FORT BEND COUNTY, Texas (Zenger News) — Texas police rescued a baby alligator relaxing in a woman’s hot tub in the city of Fulshear in Fort Bend County, Texas, and shared the body-camera footage on social media on Thursday.
The Fulshear Police Department was called to a woman’s house after she noticed a small alligator chilling out in the hot tub section of her private pool.
In the video, an officer is seen lifting the alligator out of the water with a pole after one or two failed attempts.
The officer carefully picks up the reptile and holds its mouth closed before referring to the reptile as “pretty” and deciding to name it “Emma.”
The video ends with the two officers preparing to place Emma in the back of a patrol car before releasing it into the wild.
“Your officers recently received a call in regard to a Criminal Trespass,” the police department joked in the social media caption. “An unknown suspect had entered a homeowner’s backyard and decided to go for a swim in their hot tub.”
“Officers Chavez and Landry quickly made the scene and observed the suspect swimming naked without regard to the owner’s wishes,” the statement said. “The suspect resisted at first but was soon arrested and later released without further incident.”
Besides the most recent baby alligator, Fulshear police have captured several other alligators in recent months.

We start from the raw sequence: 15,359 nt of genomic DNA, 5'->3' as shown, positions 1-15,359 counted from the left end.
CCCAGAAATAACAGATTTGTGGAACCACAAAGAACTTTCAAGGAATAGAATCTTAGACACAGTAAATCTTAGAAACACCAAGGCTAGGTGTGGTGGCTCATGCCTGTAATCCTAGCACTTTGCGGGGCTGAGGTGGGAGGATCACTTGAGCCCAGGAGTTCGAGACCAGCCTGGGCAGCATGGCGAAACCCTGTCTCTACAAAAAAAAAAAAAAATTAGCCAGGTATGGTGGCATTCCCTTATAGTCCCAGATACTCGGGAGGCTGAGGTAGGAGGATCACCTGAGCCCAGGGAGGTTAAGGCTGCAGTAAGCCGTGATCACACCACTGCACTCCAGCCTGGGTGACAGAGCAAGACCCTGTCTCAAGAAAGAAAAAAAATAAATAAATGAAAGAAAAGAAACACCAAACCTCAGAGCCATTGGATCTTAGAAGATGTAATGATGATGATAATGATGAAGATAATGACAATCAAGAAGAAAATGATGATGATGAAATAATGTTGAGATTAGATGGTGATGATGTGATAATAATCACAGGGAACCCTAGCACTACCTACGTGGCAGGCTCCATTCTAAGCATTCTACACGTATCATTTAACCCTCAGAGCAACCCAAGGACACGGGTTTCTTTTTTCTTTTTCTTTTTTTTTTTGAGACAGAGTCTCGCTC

On May 20, officers captured an alligator sunbathing near a residential home and relocated the creature to a nearby lake.
Just a few weeks later, on June 9, the police department found an eight-foot-long alligator roaming through a Fulshear neighborhood and had to call for backup.
According to the police department, the alligator required five officers to pull it back into the pond across the street.
While many Texans live in close proximity to alligators with no confrontations, some alligators can become a nuisance when they establish territories around people, and must be handled by the proper authorities, according to the Texas Parks and Wildlife Department.
While alligators were considered endangered from 1967 to 1987, today their range extends east to the Carolinas, west to Texas and north to Arkansas. The wildlife department says that because the creatures have been known to prey on pets and can be surprisingly quick on land, they must be treated with caution.
The department says learning to recognize the few nuisance alligators and coexist safely with the majority of alligators that are not nuisances will help when these situations occur.
Edited by Ali McCadden and Kristen Butler